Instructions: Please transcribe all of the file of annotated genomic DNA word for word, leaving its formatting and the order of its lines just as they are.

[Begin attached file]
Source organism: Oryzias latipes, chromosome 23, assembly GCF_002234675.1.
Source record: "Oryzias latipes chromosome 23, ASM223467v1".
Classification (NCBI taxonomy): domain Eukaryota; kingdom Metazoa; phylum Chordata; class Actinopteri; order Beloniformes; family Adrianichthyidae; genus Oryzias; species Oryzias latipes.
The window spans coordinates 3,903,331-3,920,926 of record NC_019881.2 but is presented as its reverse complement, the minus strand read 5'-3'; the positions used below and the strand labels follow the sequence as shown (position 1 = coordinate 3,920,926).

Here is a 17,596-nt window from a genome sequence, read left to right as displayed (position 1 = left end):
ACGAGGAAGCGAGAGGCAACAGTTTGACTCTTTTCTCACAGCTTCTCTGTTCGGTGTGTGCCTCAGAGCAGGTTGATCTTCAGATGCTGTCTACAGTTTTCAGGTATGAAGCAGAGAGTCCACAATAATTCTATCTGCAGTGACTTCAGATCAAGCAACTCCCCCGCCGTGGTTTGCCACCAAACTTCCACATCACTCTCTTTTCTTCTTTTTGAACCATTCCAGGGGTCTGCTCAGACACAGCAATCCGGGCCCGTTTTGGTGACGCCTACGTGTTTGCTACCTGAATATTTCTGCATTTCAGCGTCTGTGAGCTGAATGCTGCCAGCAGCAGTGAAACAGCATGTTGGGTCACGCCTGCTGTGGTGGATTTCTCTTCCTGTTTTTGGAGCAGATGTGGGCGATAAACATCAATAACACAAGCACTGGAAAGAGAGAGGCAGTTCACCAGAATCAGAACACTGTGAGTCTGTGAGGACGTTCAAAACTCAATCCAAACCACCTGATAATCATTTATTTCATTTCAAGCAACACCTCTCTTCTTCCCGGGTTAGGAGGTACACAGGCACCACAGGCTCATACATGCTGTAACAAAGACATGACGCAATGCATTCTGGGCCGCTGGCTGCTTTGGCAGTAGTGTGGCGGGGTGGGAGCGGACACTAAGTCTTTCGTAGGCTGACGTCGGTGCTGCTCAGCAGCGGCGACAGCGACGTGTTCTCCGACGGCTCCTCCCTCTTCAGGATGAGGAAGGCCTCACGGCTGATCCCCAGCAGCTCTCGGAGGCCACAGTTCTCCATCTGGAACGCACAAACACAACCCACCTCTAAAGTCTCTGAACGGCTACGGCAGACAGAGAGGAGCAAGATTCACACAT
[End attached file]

Source organism: Oryzias latipes, chromosome 23, assembly GCF_002234675.1.
Source record: "Oryzias latipes chromosome 23, ASM223467v1".
Classification (NCBI taxonomy): domain Eukaryota; kingdom Metazoa; phylum Chordata; class Actinopteri; order Beloniformes; family Adrianichthyidae; genus Oryzias; species Oryzias latipes.
The window spans coordinates 3,903,331-3,920,926 of record NC_019881.2 but is presented as its reverse complement, the minus strand read 5'-3'; the positions used below and the strand labels follow the sequence as shown (position 1 = coordinate 3,920,926).

Here is a 17,596-nt window from a genome sequence, read left to right as displayed (position 1 = left end):
ACGAGGAAGCGAGAGGCAACAGTTTGACTCTTTTCTCACAGCTTCTCTGTTCGGTGTGTGCCTCAGAGCAGGTTGATCTTCAGATGCTGTCTACAGTTTTCAGGTATGAAGCAGAGAGTCCACAATAATTCTATCTGCAGTGACTTCAGATCAAGCAACTCCCCCGCCGTGGTTTGCCACCAAACTTCCACATCACTCTCTTTTCTTCTTTTTGAACCATTCCAGGGGTCTGCTCAGACACAGCAATCCGGGCCCGTTTTGGTGACGCCTACGTGTTTGCTACCTGAATATTTCTGCATTTCAGCGTCTGTGAGCTGAATGCTGCCAGCAGCAGTGAAACAGCATGTTGGGTCACGCCTGCTGTGGTGGATTTCTCTTCCTGTTTTTGGAGCAGATGTGGGCGATAAACATCAATAACACAAGCACTGGAAAGAGAGAGGCAGTTCACCAGAATCAGAACACTGTGAGTCTGTGAGGACGTTCAAAACTCAATCCAAACCACCTGATAATCATTTATTTCATTTCAAGCAACACCTCTCTTCTTCCCGGGTTAGGAGGTACACAGGCACCACAGGCTCATACATGCTGTAACAAAGACATGACGCAATGCATTCTGGGCCGCTGGCTGCTTTGGCAGTAGTGTGGCGGGGTGGGAGCGGACACTAAGTCTTTCGTAGGCTGACGTCGGTGCTGCTCAGCAGCGGCGACAGCGACGTGTTCTCCGACGGCTCCTCCCTCTTCAGGATGAGGAAGGCCTCACGGCTGATCCCCAGCAGCTCTCGGAGGCCACAGTTCTCCATCTGGAACGCACAAACACAACCCACCTCTAAAGTCTCTGAACGGCTACGGCAGACAGAGAGGAGCAAGATTCACACAT